Breadth For The 9 S&P 500 Sectors

Below are the charts showing price (most charts are price only and not dividend adjusted outside of $XLF, which is divided-adjusted) as well as the sector’s respective Advance-Decline Line. The Advance-Decline Line is one of the most commonly used tools to measure the breadth, which is just a fancy way of saying participation, within a market. A-D Lines simply measure the cumulative number of underlying stocks that are rising or falling. When a sector is hitting new highs, ideally you want its breadth measurement to also be in a strong up trend and hitting new highs. It’s when these two diverge that we see a warning sign that the trend may be changing as the level of participation by individual stocks is not showing strong support.

Health Care
The SPDR Health Care ETF ($XLV) is currently trading in a consolidation pattern with resistance around $71.50 and support of a rising trend line connecting the prior higher lows. The A-D Line for Health Care is near a new high and has shown a solid level of support by the underlying health care stocks.

Consumer Staples
$XLP has been in a down trend since its mid-2016 peak, however price has recently broken above the declining trend line as buyers have re-entered the market for consumer staple stocks. The A-D Line for $XLP has been showing a greater sign of strength having risen back to its prior high and is ready to potentially breakout.

The utilities sector ($XLU) has been improving since November but still well off its mid-2016 high. Breadth has maintained its up trend for $XLU, not putting in any lower lows like price has over the last 6 months.

The materials sector has been in an up trend since its early-2016 low and is currently testing a trend line off its intermediate low from November. $XLB’s A-D Line test its prior high but was unable to break out like price had last month.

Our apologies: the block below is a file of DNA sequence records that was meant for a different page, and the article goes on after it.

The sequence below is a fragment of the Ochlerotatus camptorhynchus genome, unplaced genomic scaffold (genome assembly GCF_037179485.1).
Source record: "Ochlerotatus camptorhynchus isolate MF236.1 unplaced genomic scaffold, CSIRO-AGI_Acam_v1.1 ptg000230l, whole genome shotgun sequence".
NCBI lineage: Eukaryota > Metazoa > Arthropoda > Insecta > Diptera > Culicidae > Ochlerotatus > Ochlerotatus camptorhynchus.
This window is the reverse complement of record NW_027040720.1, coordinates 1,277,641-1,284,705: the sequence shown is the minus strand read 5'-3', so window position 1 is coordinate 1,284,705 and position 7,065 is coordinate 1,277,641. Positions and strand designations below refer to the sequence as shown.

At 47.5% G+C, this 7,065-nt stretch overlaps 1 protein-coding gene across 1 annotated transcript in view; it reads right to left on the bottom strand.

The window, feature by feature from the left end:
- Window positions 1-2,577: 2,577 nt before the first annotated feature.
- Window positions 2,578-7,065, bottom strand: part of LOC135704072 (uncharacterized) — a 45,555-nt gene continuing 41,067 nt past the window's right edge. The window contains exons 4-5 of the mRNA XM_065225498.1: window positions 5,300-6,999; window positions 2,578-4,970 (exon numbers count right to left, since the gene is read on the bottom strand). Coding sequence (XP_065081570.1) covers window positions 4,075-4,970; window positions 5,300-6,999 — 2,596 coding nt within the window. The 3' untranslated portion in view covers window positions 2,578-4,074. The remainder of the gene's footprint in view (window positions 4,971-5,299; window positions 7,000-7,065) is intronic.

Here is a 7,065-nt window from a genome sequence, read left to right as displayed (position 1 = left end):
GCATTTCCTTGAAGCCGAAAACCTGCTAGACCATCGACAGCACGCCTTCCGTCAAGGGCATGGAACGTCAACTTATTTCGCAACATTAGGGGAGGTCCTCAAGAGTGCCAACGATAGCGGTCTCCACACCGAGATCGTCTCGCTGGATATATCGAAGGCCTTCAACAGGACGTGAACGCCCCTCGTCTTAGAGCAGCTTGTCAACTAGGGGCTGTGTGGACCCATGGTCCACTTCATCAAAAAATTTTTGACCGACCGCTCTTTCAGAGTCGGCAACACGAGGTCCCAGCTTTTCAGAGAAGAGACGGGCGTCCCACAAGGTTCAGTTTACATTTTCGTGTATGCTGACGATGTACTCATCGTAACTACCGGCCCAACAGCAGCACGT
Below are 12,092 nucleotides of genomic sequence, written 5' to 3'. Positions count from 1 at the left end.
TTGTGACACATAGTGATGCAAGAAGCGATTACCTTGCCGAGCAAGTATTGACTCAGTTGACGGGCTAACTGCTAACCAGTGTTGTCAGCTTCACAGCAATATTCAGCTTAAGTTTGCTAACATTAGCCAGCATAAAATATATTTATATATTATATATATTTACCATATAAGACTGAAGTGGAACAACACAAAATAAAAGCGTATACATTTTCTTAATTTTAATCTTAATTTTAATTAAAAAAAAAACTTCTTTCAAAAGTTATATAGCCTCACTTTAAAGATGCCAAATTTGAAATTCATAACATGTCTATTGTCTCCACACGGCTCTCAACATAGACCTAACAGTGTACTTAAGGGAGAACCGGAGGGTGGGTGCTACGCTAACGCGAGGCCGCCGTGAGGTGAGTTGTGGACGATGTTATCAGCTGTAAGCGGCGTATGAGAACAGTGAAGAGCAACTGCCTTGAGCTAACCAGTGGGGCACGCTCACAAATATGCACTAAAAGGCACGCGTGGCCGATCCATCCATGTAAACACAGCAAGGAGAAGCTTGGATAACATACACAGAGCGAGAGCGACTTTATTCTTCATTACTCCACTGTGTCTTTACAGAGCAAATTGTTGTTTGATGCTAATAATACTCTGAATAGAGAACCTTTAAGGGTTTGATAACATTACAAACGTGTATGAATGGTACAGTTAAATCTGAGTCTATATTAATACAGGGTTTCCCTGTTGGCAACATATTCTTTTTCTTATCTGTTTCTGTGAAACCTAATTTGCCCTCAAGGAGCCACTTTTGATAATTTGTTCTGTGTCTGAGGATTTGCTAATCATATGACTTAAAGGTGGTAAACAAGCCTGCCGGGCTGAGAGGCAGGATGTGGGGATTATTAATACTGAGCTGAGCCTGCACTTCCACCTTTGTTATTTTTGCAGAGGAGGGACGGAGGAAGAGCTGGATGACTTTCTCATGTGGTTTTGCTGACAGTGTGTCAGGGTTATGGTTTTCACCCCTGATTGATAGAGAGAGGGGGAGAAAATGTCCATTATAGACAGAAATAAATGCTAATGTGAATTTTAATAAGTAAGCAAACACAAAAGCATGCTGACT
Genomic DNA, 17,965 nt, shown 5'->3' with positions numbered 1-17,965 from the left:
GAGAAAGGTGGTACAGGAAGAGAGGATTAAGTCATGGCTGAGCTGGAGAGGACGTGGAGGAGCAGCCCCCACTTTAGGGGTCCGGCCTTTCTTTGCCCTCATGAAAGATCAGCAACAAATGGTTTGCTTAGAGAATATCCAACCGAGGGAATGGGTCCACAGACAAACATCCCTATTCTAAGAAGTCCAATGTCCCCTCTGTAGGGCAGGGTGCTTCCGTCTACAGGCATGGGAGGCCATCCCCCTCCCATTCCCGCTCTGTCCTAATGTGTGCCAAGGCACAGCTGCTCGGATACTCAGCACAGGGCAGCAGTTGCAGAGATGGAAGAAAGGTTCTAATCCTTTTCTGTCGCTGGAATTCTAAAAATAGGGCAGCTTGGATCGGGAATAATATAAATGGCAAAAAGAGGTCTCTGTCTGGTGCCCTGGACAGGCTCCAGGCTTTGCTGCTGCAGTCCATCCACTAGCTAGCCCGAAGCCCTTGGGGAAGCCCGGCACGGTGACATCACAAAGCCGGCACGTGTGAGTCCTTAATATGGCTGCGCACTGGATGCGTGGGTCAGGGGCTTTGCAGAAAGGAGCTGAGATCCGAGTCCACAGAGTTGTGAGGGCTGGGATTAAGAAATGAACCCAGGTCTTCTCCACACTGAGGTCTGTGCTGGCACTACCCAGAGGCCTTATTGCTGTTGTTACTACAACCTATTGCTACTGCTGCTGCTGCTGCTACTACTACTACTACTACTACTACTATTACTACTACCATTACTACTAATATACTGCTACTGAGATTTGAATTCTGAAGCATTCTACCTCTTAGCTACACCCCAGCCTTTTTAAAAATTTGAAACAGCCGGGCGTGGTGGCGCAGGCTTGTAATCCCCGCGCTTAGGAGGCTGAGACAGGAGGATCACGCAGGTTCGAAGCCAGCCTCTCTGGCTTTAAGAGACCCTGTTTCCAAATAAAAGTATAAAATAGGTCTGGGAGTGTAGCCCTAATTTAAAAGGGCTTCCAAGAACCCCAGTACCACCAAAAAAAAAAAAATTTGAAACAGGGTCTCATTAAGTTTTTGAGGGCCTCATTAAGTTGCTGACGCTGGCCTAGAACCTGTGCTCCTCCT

Consumer Discretionary
$XLY has been setting new highs after putting in an intermediate low in November. However, its Advance-Decline Line has not been able to breakout quite yet – still sitting under its prior August high.

$XLE had a strong 2016 after declining for several years. However, it’s A-D Line has not been seeing the same level of strength, creating a bearish divergence since for the last several months. While the sector has been rising, it appear many individual energy stocks have not been as lucky.

Financials have been one of the strongest sectors since the November U.S. election. Price has been attempting to set a new high and the sector’s A-D Line has been support of that attempt, remaining strong and confirming price’s advance.

Similar to $XLF, Industrials have been quite strong since the November election with price hitting new 52-week highs. $XLI’s A-D Line has continued to confirm the moves made in price.

Finally, the last of the S&P sectors and one of the strongest of the group. Technology has continue its up trend and practice of hitting fresh new highs. Fortunately, the A-D Line has continued in its up trend as well. While the A-D Line hasn’t quite broken out like $XLK has most recently, it is very close to doing so.

Update: While Real Estate has been added as a sector, I unfortunately am unable to find an advance-decline line for it, so it has to be left out of this post at this time.

Disclaimer: Do not construe anything written in this post or this blog in its entirety as a recommendation, research, or an offer to buy or sell any securities. Everything in this post is meant for educational and entertainment purposes only. I or my affiliates may hold positions in securities mentioned in the blog. Please see my Disclosure page for full disclaimer. Connect with Andrew on Google+, Twitter, and StockTwits.